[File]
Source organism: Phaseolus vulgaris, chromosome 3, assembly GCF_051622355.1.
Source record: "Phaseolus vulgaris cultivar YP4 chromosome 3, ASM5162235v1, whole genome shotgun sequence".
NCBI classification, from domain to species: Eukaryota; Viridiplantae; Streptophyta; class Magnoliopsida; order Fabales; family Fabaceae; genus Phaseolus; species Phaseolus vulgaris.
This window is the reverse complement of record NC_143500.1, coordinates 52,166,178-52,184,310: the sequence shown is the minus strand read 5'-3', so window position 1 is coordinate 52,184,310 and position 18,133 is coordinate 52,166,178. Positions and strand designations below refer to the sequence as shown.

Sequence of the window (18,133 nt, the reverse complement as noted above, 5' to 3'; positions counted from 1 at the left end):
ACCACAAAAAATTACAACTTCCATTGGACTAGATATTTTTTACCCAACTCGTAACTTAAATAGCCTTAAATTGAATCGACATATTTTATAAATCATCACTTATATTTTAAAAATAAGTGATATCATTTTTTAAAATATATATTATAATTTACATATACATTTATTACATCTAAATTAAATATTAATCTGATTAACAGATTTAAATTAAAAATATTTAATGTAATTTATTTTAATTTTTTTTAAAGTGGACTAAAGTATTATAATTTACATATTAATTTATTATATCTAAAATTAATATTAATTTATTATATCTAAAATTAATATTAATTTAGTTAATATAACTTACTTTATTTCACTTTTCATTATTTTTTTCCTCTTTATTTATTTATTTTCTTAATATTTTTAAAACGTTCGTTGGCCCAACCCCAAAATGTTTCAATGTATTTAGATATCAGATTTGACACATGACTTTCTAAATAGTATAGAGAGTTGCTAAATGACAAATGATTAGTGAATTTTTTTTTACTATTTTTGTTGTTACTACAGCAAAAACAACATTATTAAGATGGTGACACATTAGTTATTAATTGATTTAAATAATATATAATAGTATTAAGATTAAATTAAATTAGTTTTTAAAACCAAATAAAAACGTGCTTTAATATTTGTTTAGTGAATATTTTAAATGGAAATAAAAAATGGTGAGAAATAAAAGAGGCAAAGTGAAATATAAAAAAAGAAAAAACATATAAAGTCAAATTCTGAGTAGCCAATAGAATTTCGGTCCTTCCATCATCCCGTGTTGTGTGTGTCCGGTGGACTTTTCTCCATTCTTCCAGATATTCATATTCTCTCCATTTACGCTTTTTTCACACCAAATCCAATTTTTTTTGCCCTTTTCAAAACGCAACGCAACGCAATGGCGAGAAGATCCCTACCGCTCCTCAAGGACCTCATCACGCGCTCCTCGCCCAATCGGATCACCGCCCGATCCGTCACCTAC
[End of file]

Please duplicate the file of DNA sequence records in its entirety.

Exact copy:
Source organism: Phaseolus vulgaris, chromosome 3, assembly GCF_051622355.1.
Source record: "Phaseolus vulgaris cultivar YP4 chromosome 3, ASM5162235v1, whole genome shotgun sequence".
NCBI classification, from domain to species: Eukaryota; Viridiplantae; Streptophyta; class Magnoliopsida; order Fabales; family Fabaceae; genus Phaseolus; species Phaseolus vulgaris.
This window is the reverse complement of record NC_143500.1, coordinates 52,166,178-52,184,310: the sequence shown is the minus strand read 5'-3', so window position 1 is coordinate 52,184,310 and position 18,133 is coordinate 52,166,178. Positions and strand designations below refer to the sequence as shown.

Sequence of the window (18,133 nt, the reverse complement as noted above, 5' to 3'; positions counted from 1 at the left end):
ACCACAAAAAATTACAACTTCCATTGGACTAGATATTTTTTACCCAACTCGTAACTTAAATAGCCTTAAATTGAATCGACATATTTTATAAATCATCACTTATATTTTAAAAATAAGTGATATCATTTTTTAAAATATATATTATAATTTACATATACATTTATTACATCTAAATTAAATATTAATCTGATTAACAGATTTAAATTAAAAATATTTAATGTAATTTATTTTAATTTTTTTTAAAGTGGACTAAAGTATTATAATTTACATATTAATTTATTATATCTAAAATTAATATTAATTTATTATATCTAAAATTAATATTAATTTAGTTAATATAACTTACTTTATTTCACTTTTCATTATTTTTTTCCTCTTTATTTATTTATTTTCTTAATATTTTTAAAACGTTCGTTGGCCCAACCCCAAAATGTTTCAATGTATTTAGATATCAGATTTGACACATGACTTTCTAAATAGTATAGAGAGTTGCTAAATGACAAATGATTAGTGAATTTTTTTTTACTATTTTTGTTGTTACTACAGCAAAAACAACATTATTAAGATGGTGACACATTAGTTATTAATTGATTTAAATAATATATAATAGTATTAAGATTAAATTAAATTAGTTTTTAAAACCAAATAAAAACGTGCTTTAATATTTGTTTAGTGAATATTTTAAATGGAAATAAAAAATGGTGAGAAATAAAAGAGGCAAAGTGAAATATAAAAAAAGAAAAAACATATAAAGTCAAATTCTGAGTAGCCAATAGAATTTCGGTCCTTCCATCATCCCGTGTTGTGTGTGTCCGGTGGACTTTTCTCCATTCTTCCAGATATTCATATTCTCTCCATTTACGCTTTTTTCACACCAAATCCAATTTTTTTTGCCCTTTTCAAAACGCAACGCAACGCAATGGCGAGAAGATCCCTACCGCTCCTCAAGGACCTCATCACGCGCTCCTCGCCCAATCGGATCACCGCCCGATCCGTCACCTAC